Would they have understood that night as fulfilling the words of the prophets, especially Isaiah? I doubt it. What they would know is that, being ‘just’ shepherds, absolute nonentities in the regional pecking order, they were being favoured to bring good news to their peers, which Luke says they did. They might even, as Isaiah put it, have been thrilled ‘to exult in my Lord for he has clothed me with the garments of salvation.’ While next week we have the rich foreign Kings coming to visit Jesus in the feast of the Epiphany, today’s image is in many ways vastly important for us. It is marginalised local people who are clearly worth their weight in gold, marginalised local people who have the first chance to ‘see this thing which has come to pass,’ take it, and make use of it in mission, ‘this thing’ being, as Lowry’s song says, ‘God in the shape of Jesus the baby come to offer freedom to all.’
Are there conditions? Well, Paul seems to cite one, remembered on 2nd January, that of the ritual marking of Jesus through circumcision. This act sets out Jesus’ status, his identity as Jewish as opposed to Gentile, and thus as someone with whom any other Jew could share touch, food, and friendship. This conforms to what the Hebrew Bible said, and Paul confirmed: ‘when the fullness of time had come, God sent his Son, born of a woman under the law.’ The ‘fullness of time’ doesn’t mean when Greece and Rome had got things nicely organised for such a birth, for on that reasoning China would have been a better place for God to have come to earth, being even more organised. It was the birth which made the time full, ripe, ready. Moreover, Paul was writing mainly to Gentiles in Galatia, not Jews, and while we know circumcision was an essential marker for Jewish males it was not for females and, thanks to Paul’s decision, quickly ceased to be relevant for male Christians too.
The marker of identity for a follower of Christ, irrespective of gender or ethnic origin, is pledging the heart, the mind and the being to God as Parent, Child and Spirit against the yardstick of justice and mercy, and respect for all, including one’s own conscience. The sum of all such followers, tentative and firm alike, becomes the church, ‘one in Christ Jesus.’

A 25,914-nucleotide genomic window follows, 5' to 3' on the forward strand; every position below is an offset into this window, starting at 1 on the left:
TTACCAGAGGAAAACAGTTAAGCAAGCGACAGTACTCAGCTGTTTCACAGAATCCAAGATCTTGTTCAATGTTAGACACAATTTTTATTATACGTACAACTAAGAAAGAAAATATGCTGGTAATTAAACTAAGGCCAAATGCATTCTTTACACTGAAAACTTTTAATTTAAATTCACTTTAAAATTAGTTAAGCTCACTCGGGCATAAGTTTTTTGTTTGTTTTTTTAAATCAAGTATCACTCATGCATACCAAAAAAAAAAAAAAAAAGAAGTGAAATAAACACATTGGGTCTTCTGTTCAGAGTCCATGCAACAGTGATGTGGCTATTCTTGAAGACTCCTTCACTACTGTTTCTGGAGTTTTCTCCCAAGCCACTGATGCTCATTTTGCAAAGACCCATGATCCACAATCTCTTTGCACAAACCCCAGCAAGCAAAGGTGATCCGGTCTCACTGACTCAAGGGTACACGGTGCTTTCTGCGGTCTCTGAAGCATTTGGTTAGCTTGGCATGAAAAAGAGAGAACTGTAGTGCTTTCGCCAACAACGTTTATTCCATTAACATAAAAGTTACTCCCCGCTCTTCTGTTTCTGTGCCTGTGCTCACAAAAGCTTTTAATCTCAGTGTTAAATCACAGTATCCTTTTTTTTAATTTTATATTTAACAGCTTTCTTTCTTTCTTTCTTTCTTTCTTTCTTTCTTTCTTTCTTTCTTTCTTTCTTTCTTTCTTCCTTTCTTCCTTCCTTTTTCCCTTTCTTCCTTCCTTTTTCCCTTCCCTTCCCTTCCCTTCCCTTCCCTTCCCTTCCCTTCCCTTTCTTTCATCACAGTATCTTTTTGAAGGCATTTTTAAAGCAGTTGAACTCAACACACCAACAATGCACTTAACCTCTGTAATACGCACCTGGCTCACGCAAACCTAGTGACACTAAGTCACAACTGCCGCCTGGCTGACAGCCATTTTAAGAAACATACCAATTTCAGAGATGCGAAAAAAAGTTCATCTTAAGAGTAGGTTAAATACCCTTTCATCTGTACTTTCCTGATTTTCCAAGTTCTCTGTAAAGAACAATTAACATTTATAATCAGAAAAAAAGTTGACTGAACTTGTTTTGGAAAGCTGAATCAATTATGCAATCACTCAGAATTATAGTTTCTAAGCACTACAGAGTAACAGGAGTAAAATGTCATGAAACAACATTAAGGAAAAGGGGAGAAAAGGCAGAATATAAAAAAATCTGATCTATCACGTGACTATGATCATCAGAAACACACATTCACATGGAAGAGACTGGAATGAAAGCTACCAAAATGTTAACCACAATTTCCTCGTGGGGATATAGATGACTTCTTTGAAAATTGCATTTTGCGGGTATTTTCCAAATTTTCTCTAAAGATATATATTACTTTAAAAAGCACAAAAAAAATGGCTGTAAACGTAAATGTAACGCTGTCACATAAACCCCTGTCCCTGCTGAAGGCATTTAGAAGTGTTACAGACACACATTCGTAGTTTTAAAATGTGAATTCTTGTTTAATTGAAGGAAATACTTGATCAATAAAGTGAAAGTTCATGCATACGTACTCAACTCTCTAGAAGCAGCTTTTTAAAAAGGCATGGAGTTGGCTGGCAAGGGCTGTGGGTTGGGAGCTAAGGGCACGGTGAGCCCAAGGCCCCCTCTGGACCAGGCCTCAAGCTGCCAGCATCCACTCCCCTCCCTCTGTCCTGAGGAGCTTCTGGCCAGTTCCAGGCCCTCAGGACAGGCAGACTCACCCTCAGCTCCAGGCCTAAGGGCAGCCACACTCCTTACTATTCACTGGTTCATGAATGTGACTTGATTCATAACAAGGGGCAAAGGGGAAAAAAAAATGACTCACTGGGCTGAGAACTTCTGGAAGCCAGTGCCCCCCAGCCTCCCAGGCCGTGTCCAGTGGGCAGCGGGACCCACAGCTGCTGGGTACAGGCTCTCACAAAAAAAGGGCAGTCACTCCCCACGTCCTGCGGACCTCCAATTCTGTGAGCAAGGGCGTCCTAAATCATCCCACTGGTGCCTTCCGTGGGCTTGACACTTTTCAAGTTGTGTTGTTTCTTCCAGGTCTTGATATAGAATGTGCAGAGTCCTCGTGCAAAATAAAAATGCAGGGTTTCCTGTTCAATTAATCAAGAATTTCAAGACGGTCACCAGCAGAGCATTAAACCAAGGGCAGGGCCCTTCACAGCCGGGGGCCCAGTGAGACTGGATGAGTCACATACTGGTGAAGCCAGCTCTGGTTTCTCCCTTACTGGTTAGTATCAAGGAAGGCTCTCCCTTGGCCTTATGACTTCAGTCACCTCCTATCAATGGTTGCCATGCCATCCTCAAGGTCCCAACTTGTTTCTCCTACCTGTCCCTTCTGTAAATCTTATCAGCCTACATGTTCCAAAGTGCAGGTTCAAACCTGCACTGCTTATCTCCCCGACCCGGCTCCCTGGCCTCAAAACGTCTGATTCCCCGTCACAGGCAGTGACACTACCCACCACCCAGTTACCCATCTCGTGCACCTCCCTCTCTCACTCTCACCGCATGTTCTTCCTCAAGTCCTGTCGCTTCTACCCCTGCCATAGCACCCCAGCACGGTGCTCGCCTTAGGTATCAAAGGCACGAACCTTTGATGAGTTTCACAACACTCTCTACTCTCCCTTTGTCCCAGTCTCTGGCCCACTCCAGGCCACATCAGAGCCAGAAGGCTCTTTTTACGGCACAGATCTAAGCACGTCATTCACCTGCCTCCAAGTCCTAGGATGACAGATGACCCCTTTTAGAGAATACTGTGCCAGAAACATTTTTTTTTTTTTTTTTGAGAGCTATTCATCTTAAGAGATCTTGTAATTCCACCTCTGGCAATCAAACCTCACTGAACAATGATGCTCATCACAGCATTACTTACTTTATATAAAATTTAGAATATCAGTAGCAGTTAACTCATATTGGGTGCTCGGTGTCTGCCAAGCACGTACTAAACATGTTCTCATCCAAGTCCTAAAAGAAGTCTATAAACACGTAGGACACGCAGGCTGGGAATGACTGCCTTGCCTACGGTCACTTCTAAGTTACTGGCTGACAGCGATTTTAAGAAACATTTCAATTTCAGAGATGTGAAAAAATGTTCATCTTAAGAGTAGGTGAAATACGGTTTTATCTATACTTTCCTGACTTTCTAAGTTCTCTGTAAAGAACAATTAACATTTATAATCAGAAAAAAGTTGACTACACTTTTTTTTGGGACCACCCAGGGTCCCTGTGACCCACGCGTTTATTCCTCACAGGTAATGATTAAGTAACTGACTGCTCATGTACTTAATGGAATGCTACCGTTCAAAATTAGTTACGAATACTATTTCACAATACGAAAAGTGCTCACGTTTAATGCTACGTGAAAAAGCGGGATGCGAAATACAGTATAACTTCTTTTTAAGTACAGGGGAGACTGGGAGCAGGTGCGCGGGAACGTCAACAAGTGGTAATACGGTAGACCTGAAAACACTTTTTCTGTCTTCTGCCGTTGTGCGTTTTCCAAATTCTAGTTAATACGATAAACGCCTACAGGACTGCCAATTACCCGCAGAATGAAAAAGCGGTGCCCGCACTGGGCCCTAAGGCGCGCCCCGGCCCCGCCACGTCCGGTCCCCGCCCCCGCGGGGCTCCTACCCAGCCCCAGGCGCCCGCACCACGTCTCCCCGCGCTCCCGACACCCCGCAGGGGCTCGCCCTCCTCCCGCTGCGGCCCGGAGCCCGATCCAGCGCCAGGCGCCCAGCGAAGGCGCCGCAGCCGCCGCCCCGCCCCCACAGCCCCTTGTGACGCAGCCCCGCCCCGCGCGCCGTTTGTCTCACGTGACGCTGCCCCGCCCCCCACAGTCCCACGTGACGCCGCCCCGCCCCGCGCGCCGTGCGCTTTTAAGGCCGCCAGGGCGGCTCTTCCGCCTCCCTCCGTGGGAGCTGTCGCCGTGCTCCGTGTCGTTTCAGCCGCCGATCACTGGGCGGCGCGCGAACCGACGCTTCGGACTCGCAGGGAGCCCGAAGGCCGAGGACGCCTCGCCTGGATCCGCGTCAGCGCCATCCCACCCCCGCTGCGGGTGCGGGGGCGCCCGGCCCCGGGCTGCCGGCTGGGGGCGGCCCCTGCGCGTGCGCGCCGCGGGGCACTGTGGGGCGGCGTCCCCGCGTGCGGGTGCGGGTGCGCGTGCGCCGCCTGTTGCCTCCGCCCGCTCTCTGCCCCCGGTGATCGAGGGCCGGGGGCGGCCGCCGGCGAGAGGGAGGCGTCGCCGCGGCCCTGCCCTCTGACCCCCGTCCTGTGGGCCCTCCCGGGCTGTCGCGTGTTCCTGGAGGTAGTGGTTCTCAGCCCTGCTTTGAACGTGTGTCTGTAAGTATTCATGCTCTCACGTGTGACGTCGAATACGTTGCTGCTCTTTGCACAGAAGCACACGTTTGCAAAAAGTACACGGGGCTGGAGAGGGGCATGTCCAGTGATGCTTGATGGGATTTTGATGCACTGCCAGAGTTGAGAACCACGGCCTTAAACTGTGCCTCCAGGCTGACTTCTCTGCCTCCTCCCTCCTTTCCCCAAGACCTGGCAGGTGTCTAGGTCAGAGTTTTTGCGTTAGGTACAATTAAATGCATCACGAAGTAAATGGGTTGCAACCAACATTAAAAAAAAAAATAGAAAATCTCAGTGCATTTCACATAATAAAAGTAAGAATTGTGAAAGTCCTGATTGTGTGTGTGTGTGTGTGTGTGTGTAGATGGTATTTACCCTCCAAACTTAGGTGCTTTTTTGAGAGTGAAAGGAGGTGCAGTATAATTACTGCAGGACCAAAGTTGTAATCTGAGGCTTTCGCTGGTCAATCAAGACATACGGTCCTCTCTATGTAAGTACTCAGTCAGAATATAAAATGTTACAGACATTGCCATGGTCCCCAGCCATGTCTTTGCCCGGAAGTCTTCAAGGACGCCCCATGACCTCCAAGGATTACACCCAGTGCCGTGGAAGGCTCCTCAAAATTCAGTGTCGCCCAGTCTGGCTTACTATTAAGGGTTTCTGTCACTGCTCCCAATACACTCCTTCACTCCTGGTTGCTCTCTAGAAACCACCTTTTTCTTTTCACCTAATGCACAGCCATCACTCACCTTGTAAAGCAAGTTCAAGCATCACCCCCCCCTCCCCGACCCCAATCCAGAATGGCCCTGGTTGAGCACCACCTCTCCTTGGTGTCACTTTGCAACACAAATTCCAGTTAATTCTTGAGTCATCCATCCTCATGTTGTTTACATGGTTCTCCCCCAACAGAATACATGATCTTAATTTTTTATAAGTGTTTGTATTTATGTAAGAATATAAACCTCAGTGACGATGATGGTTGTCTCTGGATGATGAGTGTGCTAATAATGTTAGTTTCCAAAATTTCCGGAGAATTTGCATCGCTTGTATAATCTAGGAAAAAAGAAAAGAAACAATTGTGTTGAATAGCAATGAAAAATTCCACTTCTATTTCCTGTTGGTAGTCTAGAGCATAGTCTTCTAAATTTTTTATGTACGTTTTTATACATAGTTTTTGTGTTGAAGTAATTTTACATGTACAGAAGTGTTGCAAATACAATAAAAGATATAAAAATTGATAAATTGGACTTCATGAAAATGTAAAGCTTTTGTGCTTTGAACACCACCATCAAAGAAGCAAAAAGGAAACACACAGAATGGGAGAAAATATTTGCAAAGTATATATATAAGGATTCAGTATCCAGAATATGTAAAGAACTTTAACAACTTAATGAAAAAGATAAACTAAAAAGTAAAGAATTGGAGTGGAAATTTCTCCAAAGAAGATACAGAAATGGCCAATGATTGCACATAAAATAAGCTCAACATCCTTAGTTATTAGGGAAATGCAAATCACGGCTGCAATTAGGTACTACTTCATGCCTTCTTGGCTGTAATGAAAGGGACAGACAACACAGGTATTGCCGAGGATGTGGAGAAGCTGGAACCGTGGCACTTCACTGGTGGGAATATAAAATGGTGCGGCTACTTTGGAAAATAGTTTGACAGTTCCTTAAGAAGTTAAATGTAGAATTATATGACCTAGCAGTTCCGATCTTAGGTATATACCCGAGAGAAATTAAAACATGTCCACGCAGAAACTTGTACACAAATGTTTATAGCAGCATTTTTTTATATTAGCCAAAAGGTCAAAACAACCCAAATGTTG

This coming year, there will be points at which each of us will feel pressured to act against our conscience, or to keep silent when we see or hear others so act against our neighbours or work-colleagues in matters of honesty or, more commonly, of justice and equity. Our response should be to focus on the Word of God as we understand it through Christ, live it with the in-dwelling of the Holy Spirit, and go forward in trusting love. Otherwise, why are we celebrating Christ’s birth?
As Lowry puts it:
Mary did you know your baby will save our sons and daughters
Did you know your baby has come to make you new,
This child you delivered, will soon deliver you.
The Edwardian poet Minnie Louse Haskins gives a simple guide for ‘living the Word and thus the Way’ in her poem, ‘The Hand of God:’
And I said to the man who stood at the gate of the year, ‘Give me a light that I might tread into the unknown.’ And he replied: ‘Go out into the darkness and your hand into the Hand of God. That shall be to you better than light and safer than an unknown way.’
May the hand of God as Parent, the light of God as Child, and the guidance of God as Spirit underlie each day of this coming year.
28th December 2014